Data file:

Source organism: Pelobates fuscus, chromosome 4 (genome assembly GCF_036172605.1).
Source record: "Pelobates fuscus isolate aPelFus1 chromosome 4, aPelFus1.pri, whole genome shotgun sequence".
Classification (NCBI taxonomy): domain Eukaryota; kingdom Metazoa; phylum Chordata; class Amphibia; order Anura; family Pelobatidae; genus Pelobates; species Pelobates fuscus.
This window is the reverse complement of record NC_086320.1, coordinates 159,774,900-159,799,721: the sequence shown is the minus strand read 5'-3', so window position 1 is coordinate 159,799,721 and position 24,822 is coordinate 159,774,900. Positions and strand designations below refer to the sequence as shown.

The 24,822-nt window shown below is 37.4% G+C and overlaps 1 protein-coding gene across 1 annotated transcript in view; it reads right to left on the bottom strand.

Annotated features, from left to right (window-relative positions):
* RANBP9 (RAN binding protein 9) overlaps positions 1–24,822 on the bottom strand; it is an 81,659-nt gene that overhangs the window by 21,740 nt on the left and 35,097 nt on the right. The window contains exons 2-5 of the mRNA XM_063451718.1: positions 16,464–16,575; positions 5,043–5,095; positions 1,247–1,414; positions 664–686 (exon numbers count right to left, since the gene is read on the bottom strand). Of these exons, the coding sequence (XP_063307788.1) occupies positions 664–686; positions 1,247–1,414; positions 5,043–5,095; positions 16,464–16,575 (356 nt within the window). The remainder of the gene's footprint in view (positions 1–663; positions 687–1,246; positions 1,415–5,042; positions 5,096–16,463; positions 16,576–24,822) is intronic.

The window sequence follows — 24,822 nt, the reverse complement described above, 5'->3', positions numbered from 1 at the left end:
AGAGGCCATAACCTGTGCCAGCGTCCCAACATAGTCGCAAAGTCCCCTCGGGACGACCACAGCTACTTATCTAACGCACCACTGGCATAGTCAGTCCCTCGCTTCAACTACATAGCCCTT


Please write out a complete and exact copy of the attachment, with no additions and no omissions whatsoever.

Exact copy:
Source organism: Pelobates fuscus, chromosome 4 (genome assembly GCF_036172605.1).
Source record: "Pelobates fuscus isolate aPelFus1 chromosome 4, aPelFus1.pri, whole genome shotgun sequence".
Classification (NCBI taxonomy): domain Eukaryota; kingdom Metazoa; phylum Chordata; class Amphibia; order Anura; family Pelobatidae; genus Pelobates; species Pelobates fuscus.
This window is the reverse complement of record NC_086320.1, coordinates 159,774,900-159,799,721: the sequence shown is the minus strand read 5'-3', so window position 1 is coordinate 159,799,721 and position 24,822 is coordinate 159,774,900. Positions and strand designations below refer to the sequence as shown.

The 24,822-nt window shown below is 37.4% G+C and overlaps 1 protein-coding gene across 1 annotated transcript in view; it reads right to left on the bottom strand.

Annotated features, from left to right (window-relative positions):
* RANBP9 (RAN binding protein 9) overlaps positions 1–24,822 on the bottom strand; it is an 81,659-nt gene that overhangs the window by 21,740 nt on the left and 35,097 nt on the right. The window contains exons 2-5 of the mRNA XM_063451718.1: positions 16,464–16,575; positions 5,043–5,095; positions 1,247–1,414; positions 664–686 (exon numbers count right to left, since the gene is read on the bottom strand). Of these exons, the coding sequence (XP_063307788.1) occupies positions 664–686; positions 1,247–1,414; positions 5,043–5,095; positions 16,464–16,575 (356 nt within the window). The remainder of the gene's footprint in view (positions 1–663; positions 687–1,246; positions 1,415–5,042; positions 5,096–16,463; positions 16,576–24,822) is intronic.

The window sequence follows — 24,822 nt, the reverse complement described above, 5'->3', positions numbered from 1 at the left end:
AGAGGCCATAACCTGTGCCAGCGTCCCAACATAGTCGCAAAGTCCCCTCGGGACGACCACAGCTACTTATCTAACGCACCACTGGCATAGTCAGTCCCTCGCTTCAACTACATAGCCCTT